Screen Time Associated with Increased Inattention and Hyperactivity and Lower Language Scores in Young Children

September 13, 2022

The American Academy of Pediatrics (AAP) recommends no independent screen time (i.e., digital media use) for children younger than age 2, and no more than one hour per day for children 2–5 years of age. These guidelines are based on research indicating that children who engage in less screen time generally have higher language and developmental scores.  

Most prior screen time research has involved the general population. However, children with developmental delays and those with behavior problems may be the most vulnerable to the negative impacts of excess screen time. That’s because screen time may replace  developmentally beneficial interactions. 

A recent study in our lab examined screen time in 36-month-old children at increased likelihood for autism spectrum disorder (ASD), language delays, and attention deficit/hyperactivity disorder (ADHD) due to family history. The sample also included a comparison group of children with no family history of neurodevelopmental conditions 

Parents reported how much time their child spent watching television programs, movies, streamed media content or YouTube videos. Children received assessments in the laboratory to evaluate their behavior and language development. Based on these, children were grouped into three categories: ASD diagnosis group, elevated ADHD symptom group, and Comparison group (any children who did not meet criteria for the other two groups)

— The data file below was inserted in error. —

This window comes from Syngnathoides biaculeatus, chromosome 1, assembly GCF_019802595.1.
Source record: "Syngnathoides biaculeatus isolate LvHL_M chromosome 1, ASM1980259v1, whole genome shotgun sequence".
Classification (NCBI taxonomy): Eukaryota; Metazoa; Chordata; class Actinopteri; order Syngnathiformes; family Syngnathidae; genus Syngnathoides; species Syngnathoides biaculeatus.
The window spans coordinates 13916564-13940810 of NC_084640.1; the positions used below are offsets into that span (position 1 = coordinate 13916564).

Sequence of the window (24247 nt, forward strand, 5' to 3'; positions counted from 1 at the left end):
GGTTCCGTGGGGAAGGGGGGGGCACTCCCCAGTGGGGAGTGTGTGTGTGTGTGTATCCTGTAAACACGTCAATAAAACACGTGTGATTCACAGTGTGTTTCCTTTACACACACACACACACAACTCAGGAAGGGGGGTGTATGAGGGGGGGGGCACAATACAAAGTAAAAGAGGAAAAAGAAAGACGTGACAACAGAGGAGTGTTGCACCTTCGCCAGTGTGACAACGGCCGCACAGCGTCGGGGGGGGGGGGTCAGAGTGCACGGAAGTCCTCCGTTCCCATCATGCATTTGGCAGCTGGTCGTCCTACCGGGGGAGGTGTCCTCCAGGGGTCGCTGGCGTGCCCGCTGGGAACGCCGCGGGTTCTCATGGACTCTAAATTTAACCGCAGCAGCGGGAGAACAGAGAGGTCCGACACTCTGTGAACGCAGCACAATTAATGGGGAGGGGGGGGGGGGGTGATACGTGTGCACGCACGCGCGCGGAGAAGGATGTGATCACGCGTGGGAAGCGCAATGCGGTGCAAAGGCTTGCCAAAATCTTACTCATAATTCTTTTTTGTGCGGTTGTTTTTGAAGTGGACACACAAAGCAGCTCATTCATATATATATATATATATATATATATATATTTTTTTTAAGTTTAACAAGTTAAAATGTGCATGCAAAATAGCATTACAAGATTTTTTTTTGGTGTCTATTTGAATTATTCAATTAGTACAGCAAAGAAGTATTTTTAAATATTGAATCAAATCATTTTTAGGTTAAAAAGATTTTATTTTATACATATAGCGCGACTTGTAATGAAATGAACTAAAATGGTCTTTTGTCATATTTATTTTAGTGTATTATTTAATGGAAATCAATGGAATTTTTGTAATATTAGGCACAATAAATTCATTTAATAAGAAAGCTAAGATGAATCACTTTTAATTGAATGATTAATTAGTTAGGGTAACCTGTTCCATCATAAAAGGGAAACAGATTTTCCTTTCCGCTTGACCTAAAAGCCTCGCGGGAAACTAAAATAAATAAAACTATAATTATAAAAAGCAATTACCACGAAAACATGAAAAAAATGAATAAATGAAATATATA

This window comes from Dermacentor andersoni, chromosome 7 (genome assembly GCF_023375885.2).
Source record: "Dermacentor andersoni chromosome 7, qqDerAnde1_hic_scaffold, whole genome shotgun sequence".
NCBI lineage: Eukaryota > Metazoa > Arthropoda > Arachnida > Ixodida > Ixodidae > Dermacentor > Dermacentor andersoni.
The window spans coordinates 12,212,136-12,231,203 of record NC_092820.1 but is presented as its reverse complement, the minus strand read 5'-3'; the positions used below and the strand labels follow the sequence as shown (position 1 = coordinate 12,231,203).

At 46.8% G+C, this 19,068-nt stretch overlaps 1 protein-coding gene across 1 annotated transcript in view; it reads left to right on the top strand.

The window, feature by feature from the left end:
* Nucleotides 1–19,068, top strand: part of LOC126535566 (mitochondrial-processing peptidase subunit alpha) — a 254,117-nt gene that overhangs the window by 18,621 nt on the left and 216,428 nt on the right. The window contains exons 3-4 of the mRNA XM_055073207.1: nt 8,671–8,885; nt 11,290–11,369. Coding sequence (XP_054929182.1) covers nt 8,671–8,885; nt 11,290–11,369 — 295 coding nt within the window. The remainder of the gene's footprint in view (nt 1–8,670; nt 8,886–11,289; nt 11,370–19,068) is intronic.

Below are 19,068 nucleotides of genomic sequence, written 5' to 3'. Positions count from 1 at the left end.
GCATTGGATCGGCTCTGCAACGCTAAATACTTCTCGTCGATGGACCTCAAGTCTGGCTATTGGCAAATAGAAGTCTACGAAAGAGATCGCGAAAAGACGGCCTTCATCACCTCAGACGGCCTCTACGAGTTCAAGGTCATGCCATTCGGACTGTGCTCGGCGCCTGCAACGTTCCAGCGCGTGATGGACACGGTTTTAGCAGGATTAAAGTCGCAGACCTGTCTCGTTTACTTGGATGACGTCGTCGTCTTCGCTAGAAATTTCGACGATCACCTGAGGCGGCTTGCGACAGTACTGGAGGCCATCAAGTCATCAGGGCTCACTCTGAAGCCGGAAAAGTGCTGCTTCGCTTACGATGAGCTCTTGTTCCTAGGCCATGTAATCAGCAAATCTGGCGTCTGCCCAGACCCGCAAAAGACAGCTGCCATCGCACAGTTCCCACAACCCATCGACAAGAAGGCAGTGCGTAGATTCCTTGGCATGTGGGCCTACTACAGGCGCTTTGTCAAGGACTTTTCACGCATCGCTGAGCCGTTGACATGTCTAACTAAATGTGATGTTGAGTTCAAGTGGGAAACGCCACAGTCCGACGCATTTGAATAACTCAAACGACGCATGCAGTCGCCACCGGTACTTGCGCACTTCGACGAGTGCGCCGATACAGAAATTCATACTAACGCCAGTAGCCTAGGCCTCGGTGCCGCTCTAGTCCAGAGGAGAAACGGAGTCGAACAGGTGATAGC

Results showed that, on average, children in all groups exceeded the daily recommended screen time guidelines of one hour per day. Children with increased symptoms of inattention and hyperactivity had the most screen time, with an average of 2.33 hours per day. In addition, more screen time was associated with lower expressive and receptive language scores in all groups, including the comparison group who showed no signs of either ADHD or ASD symptoms.  

Because our study evaluated behavior at a single time point we cannot determine the cause of the associations. Some parents may wonder if allowing their child to watch television or videos at an early age may cause ASD or ADHD.  A causal association between screen time, ASD and ADHD is not indicated in prior research or in our study. More research is needed to understand whether increased screen time contributes to language delays, inattention, and hyperactivity, or if children in these groups engage in more screen time for other reasons (e.g., preference for visual input, parental viewing habits, sleep habits, etc.).  

Our results do indicate that the negative associations found between screen time, language development, and inattentive/hyperactive behaviors demonstrated in community samples of children in previous studies are also evident in children at risk for neurodevelopmental conditions. Our findings provide additional support for the AAP’s current recommendation to limit screen time in young children. 

3 year old children were studied in 3 groups: autism diagnosis, ADHD symptoms, and neither autism nor ADHD.  All groups had more than recommended screen time.  Children with more inattention and hyperactivity had more screen time.  They also had lower language scores.  The root cause is still unknown, and this could be correlation.  Children at risk for neurodevelopmental disorders had a negative association with screen time.